CPT and CIP Incoterms Explained
Incoterms define the risks and responsibilities of both shipper and consignee in all shipments. CPT and CIP are two similar Incoterms, with one key difference.
There are 11 common Incoterms (international commercial term) to use for your company and choosing which to implement is a strategic decision that can expose or shelter your company from risk and cost. A carrier is any person or company who undertakes the carriage of goods, such as a shipping line, airline, trucking company, railway or freight forwarder.
Carriage Paid To (CPT) is an Incoterm denoting that the seller incurs the risks and costs associated with delivering goods to a carrier to an agreed-upon destination. With multiple carriers, the risks and costs transfer to the buyer upon delivery to the first carrier.
In Carriage and Insurance Paid To (CIP), the seller assumes all risk until the goods are delivered to the first carrier at the place of shipment—not the place of destination. Once the goods are delivered to the first carrier, the buyer is responsible for all risks.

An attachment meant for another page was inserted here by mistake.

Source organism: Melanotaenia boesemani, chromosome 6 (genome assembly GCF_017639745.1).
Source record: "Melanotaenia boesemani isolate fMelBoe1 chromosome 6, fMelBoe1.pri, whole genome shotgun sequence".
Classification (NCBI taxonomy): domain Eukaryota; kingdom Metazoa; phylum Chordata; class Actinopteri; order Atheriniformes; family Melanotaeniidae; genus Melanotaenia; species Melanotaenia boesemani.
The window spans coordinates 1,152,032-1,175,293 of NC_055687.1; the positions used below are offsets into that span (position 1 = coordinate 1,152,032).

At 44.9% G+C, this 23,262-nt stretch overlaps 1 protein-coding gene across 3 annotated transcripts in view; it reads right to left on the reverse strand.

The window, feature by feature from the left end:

However, with CIP, the seller is responsible for the cost of carriage as well as all-risk insurance coverage until the freight reaches the named place of destination.
CIP includes insurance, while CPT does not. CIP functions the same as CPT, in that the seller is responsible for all of the expenses and risks in delivering goods to a carrier, but with CIP, insurance is added to insure the goods.
As per Incoterms, CPT means Carriage Paid to (named destination mentioned). CIP means, carriage and insurance paid (up to the destination mentioned).
Customodal is well-versed in all the Incoterms rules and all shipping terms. Have a question about CIP Incoterms? Contact Customodal today!